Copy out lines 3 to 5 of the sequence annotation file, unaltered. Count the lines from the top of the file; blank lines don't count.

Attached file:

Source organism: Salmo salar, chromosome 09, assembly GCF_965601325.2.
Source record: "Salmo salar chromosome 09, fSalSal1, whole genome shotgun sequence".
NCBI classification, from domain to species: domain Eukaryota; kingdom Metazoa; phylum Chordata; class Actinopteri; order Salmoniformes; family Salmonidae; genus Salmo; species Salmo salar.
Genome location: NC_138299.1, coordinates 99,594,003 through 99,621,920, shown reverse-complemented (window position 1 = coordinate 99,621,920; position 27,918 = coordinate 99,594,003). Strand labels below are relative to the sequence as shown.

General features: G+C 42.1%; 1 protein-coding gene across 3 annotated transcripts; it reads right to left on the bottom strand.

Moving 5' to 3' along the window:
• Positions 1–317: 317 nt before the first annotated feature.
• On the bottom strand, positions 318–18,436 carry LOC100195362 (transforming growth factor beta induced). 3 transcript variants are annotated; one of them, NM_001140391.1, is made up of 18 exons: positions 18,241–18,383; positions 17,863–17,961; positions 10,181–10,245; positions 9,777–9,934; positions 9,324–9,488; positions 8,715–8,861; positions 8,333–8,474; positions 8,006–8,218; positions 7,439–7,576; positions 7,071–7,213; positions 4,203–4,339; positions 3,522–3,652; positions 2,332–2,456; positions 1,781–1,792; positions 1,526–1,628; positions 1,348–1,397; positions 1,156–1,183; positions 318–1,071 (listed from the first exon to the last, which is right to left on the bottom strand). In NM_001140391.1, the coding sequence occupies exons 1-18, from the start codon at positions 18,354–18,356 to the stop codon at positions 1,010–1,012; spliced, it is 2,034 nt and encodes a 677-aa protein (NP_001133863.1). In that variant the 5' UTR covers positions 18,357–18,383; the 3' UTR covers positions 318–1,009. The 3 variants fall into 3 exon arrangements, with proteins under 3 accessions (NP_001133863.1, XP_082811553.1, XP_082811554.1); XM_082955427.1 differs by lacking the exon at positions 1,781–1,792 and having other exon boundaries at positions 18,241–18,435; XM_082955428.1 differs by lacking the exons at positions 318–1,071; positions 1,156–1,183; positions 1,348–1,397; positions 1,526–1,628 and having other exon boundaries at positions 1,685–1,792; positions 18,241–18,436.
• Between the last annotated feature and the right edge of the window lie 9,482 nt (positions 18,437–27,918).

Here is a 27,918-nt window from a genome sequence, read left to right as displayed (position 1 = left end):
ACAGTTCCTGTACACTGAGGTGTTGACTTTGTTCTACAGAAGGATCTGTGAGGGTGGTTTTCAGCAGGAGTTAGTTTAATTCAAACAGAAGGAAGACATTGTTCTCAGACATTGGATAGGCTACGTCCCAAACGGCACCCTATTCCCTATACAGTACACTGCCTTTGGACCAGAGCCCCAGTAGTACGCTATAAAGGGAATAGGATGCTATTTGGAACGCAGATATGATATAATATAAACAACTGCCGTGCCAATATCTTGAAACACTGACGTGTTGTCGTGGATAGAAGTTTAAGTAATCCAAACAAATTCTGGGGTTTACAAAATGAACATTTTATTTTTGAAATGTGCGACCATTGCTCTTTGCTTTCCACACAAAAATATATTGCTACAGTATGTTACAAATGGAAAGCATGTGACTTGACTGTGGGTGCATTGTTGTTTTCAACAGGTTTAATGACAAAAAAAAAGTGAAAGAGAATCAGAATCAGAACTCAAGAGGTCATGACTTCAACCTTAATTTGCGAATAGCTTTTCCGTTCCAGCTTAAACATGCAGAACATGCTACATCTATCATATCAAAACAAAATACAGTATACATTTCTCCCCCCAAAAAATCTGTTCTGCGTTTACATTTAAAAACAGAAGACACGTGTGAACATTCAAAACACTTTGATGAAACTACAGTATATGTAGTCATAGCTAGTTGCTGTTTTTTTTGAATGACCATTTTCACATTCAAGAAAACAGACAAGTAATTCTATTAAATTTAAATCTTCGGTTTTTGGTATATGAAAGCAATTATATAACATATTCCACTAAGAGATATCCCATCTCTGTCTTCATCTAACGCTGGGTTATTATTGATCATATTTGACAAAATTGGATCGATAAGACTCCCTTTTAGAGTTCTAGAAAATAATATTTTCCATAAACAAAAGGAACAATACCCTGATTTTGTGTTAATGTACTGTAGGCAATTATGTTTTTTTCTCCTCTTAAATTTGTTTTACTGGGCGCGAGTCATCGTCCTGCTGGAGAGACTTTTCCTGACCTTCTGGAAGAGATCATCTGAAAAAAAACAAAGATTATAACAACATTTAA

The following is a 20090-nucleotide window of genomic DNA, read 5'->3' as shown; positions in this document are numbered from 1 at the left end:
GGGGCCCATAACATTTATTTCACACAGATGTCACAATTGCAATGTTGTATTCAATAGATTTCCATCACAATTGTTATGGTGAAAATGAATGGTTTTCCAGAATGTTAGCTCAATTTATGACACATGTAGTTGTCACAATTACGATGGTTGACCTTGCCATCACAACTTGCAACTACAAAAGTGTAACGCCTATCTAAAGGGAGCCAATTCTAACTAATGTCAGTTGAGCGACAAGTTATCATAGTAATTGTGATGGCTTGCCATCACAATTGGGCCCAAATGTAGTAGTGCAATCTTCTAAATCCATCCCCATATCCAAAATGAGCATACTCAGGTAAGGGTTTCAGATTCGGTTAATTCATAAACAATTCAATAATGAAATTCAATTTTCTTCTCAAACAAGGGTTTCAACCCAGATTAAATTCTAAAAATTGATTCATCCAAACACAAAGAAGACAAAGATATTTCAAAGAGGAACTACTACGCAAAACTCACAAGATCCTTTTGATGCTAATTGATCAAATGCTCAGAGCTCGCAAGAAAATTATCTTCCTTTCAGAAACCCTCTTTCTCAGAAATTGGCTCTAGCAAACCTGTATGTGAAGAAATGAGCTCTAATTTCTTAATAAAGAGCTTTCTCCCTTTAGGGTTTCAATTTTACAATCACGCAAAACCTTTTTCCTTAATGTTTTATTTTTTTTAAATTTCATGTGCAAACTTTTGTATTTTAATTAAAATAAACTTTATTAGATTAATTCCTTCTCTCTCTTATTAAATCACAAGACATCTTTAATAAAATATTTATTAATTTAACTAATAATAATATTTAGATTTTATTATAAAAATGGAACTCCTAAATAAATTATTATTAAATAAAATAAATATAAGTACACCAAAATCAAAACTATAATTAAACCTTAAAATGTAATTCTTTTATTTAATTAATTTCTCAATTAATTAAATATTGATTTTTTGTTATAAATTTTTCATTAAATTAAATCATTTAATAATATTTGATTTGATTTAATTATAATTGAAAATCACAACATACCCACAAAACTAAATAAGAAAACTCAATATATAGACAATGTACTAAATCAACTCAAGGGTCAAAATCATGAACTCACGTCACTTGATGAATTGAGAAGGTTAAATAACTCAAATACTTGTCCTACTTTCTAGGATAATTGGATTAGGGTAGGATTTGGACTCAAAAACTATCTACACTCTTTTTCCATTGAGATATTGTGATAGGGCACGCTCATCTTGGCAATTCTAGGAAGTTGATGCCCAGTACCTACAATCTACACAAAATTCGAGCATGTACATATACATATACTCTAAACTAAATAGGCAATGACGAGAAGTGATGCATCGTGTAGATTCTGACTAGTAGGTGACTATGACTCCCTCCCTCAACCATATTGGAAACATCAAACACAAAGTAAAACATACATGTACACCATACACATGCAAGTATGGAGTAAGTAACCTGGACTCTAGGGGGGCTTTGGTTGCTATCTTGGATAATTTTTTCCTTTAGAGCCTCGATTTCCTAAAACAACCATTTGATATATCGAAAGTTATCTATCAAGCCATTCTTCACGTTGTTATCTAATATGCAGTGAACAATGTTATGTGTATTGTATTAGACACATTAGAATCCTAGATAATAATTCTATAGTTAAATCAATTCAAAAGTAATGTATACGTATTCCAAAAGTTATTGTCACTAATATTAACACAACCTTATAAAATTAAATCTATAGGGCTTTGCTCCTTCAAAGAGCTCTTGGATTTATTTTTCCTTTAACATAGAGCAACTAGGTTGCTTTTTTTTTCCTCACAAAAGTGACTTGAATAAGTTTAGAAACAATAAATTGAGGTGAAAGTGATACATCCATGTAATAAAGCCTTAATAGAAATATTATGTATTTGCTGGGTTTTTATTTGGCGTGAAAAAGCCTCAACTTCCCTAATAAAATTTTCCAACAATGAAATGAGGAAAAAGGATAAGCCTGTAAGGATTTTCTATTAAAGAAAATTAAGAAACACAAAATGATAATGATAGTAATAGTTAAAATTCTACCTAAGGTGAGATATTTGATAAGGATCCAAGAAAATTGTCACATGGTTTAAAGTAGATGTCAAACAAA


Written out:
NCBI classification, from domain to species: domain Eukaryota; kingdom Metazoa; phylum Chordata; class Actinopteri; order Salmoniformes; family Salmonidae; genus Salmo; species Salmo salar.
Genome location: NC_138299.1, coordinates 99,594,003 through 99,621,920, shown reverse-complemented (window position 1 = coordinate 99,621,920; position 27,918 = coordinate 99,594,003). Strand labels below are relative to the sequence as shown.

General features: G+C 42.1%; 1 protein-coding gene across 3 annotated transcripts; it reads right to left on the bottom strand.